It didn’t bother Ballesteros, though, who blasted his way around the course, got himself out of scrapes in his inimitable fashion, and wafted in putts with the soft hands of a surgeon.
And thus a man from continental Europe won the Open Championship for the first time since Arnaud Massy in 1906.
Ballesteros won the US Masters at Augusta in 1980 in a procession. After rounds of 66–69–68 he led by seven shots. Gubby Gilbert of Chattanooga and Jack Newton of Cessnock (in the Hunter Valley in Australia) chased him home with 67 and 68 respectively. But the Spaniard’s even-par 72 was enough for him to slide on the first of two green jackets that he would collect.
In 1984 the truly sensational moment of his career came when he rolled in a putt on the 18th green of the Old Course, St Andrews.
Everyone who watched remembers (and through the magic of YouTube, those who were not there can see) that moment, Seve Ballesteros on the 18th, pumping his fist like he was feverishly milking one of those cows from days of yore and punching the air to the four corners of St Andrews.
Up to the Road Hole, the par-4 17th, Ballesteros had bogied three rounds thus far. On the Road Hole, his drive went left out into thick rough, the imperfect place to approach the brilliant, storied 4-banger. The flag was behind the killer pot bunker front; the long skinny green ran almost perpendicular across him.
And so, Ballesteros had a couple of practice swings and then launched his 6-iron with sufficient grace and power to bounce the ball onto the green where it flirted with the sharp drop-off to the road that gives the hole its name, but it held. Under the pump, he’d hit a 193-yard six-iron pin-high. And the people watching knew: it was the shot of a master.
Over to you, five-time champion, Tom Watson, playing in the group behind on that fateful day at St Andrews.
Looking for three on the trot and needing one more title to tie the legend, Harry Vardon as the greatest Open Champion of all time, Watson narrowly missed a birdie putt on 16 and walked to the Road Hole all square with Ballesteros on 11-under.
Watson attacked with driver, cutting the corner of the hotel in the manner of a player seeking reward for risk. And he got it. The ball ended on the very right edge of the fairway, slightly uphill lie but perfect attack angle for the green.
Watson took a 3-iron from his bag, lined it up, thought better of it, plucked out a 2-iron. Lined it up, waggled, and went at it … and flared the ball high and right where it soared across the front quadrant of the green, scooted over the road, hit the wall hard yet didn’t bounce back sufficiently to give him any sort of backswing worthy of the name.
Not ideal, Tom Watson. He told Golf Digest:
The shot I tried to play was risky, but it was determined by the lie. The ball was on an upslope, so chasing it in low wasn’t an option. I was into a wind, and I had 195 yards to the flag. I tried to hit a 2-iron in the air and have it land softly on the green. I pushed it 30 yards right.
Ballesteros, meanwhile, hit his drive perfectly to left of the middle of the mighty expanse that is 18 leaving a tidy attack angle to the innocuous-looking yet scary 18th green. Doug Sanders in 1970 had called in ‘forbidding’. Sanders knew better than most. He missed a knee-trembling two-footer that would have won him the famous jug.
Ballesteros hit down on a three-quarter wedge that bit the ball hard and caused a plume of dusty sand to rise from the ground. The ball pitched and stuck on the green, 15 feet from the hole. Again, in the circumstances, the work of a master.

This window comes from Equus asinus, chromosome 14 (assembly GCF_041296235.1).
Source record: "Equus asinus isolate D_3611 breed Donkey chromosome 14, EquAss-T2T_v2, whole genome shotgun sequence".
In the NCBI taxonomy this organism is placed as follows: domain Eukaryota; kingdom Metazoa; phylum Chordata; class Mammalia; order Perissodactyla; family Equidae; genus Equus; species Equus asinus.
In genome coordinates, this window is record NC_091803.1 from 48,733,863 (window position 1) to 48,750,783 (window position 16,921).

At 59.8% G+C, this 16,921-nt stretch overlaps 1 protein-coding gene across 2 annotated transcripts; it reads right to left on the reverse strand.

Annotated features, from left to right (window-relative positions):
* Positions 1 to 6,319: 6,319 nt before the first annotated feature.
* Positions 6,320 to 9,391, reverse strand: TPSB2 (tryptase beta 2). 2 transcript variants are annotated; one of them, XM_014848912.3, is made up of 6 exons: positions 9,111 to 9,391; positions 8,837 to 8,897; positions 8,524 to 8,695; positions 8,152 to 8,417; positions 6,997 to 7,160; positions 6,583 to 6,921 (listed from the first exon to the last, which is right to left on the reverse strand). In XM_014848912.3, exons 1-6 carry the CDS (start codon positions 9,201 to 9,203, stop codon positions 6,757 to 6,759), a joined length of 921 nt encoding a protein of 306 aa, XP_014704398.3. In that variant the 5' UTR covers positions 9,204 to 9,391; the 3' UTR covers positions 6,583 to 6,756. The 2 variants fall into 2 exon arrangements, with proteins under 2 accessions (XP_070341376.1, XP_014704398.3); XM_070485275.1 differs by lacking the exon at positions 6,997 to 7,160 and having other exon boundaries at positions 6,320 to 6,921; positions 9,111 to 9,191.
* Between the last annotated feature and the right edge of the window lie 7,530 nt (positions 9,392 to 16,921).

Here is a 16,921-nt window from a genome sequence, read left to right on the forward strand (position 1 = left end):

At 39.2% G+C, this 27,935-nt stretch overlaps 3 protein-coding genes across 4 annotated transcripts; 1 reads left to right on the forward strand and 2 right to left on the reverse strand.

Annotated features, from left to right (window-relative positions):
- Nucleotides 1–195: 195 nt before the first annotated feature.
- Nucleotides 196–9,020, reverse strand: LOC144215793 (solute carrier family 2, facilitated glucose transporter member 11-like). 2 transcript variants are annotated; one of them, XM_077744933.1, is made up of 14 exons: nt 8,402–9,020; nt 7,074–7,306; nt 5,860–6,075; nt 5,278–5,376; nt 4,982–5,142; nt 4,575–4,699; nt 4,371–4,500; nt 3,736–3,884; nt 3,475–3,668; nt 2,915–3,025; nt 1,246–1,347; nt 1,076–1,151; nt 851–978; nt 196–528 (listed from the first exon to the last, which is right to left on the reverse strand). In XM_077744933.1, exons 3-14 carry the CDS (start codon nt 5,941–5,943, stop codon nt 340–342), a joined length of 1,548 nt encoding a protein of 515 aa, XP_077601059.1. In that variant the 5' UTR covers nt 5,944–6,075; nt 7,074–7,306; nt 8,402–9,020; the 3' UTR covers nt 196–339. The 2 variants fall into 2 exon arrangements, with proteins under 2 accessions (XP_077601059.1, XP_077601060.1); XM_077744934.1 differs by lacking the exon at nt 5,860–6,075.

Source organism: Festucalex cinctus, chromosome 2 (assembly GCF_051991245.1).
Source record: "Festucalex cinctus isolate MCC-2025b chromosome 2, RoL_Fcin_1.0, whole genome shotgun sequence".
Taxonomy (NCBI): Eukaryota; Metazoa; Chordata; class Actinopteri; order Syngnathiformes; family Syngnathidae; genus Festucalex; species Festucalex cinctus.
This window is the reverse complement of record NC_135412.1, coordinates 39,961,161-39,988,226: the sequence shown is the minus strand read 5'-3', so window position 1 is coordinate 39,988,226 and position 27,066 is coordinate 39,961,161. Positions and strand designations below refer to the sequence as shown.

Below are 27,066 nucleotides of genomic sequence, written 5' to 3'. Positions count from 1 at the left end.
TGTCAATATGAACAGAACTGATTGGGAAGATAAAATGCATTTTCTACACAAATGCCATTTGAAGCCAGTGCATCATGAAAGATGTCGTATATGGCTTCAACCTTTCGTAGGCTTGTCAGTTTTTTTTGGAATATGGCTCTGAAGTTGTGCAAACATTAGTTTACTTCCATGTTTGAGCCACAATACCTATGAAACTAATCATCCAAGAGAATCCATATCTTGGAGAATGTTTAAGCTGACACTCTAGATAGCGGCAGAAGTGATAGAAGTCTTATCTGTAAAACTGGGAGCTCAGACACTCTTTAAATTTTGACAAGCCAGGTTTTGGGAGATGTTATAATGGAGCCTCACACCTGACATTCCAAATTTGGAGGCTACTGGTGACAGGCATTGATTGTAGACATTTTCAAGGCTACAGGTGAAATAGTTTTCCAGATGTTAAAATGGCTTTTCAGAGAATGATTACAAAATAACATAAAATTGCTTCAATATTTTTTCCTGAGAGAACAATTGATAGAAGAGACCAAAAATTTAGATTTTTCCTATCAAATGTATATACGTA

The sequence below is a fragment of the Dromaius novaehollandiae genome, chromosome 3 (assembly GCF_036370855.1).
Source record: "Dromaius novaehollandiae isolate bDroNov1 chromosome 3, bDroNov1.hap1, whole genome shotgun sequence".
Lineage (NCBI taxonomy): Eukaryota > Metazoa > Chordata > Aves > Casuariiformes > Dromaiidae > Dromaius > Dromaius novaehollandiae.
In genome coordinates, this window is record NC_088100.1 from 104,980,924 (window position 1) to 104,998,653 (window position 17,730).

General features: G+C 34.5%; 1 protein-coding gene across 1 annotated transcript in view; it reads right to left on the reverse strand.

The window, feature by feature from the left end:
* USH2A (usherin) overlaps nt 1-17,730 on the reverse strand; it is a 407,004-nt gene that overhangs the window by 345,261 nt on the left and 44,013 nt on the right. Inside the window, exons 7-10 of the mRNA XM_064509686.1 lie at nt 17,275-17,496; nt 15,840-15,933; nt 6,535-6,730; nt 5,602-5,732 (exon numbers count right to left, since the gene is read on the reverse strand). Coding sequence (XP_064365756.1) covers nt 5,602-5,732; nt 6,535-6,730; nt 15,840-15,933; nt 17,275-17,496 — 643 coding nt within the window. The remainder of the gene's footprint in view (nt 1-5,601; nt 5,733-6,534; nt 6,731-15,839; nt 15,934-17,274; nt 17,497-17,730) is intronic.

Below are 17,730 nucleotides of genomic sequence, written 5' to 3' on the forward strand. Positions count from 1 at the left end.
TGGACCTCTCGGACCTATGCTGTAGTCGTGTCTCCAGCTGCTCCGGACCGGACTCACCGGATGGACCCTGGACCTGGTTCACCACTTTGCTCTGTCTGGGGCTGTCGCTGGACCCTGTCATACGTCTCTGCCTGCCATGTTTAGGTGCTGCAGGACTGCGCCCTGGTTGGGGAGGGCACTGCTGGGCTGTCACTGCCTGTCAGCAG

Watson, meanwhile, needed a ‘total miracle to get down in two,’ according to the TV man, who was right. He gripped down low on several clubs, tried several experimental variations on the relatively un-practiced ‘chop down hard but not too hard yet still exert sufficient force to make the ball whistle hard across a gravel road and up a hard embankment onto the green’ shot. There was no chance.
But Watson pulled it off! He chopped down hard on the ball yet with fluency, and saw his ball roll up the bank and to the back lip where it flirted with the death-bunker, but obeyed. Two putts and he’d still be in it, if only just.
As Tom Watson stood over his putt there came a mighty roar from 18. Seve had rolled in an uphill 15-footer that slowed and turned and felt into the hole. Watson knew what the noise meant. Everyone knew. They heard the roar in Edinburgh. Watson had to make a 30-footer or he was gone.
He did not and he was. And Seve, in his natty navy blue jumper with the Slazenger cat on the breast, drank long gulps again from a claret jug.
On the 72nd tee of the 1988 Open Championship at Royal Lytham and St Annes, Ballesteros led Nick Price by one shot. His tee shot flirted with a bunker and some bushes on the right and settled in the rough. His 6-iron from there ended up pin-high in some fluffy rough left. The chip shot had several possible things that could go wrong. None did. He almost sunk it, the ball slowly lipping the right edge. He tapped in. He won.
He’d missed only three fairways. He’d missed only three greens in regulation.n He’d shot 65. On the first hole, he hit a 6-iron to two feet. He birdied 2, 3, 6 and 7 and turned in 30 that would have been 29 if not for a 4-foot miss on 8.
True to form he continued to attack. On 14 he hit a driver into the wheat and a rough looking lie. Instead of chopping out onto the fairway and taking his licks, Ballesteros attacked the pin 240-yards away with 2-iron, advancing the ball only half that distance, the ball ending in a bush, unplayable. He retreated 50 yards. Hit 7-iron, blind, to 15 feet. Nailed the putt for a bogey-5 only Ballesteros could claim.
On 16 he finally put a stake in Nick Price with his 9-iron to three inches. Later Ballesteros described his round as ‘one of those that happen every 25 or 50 years’. Asked if it the best he’d ever played, Ballesteros answered ‘Yes, so far'.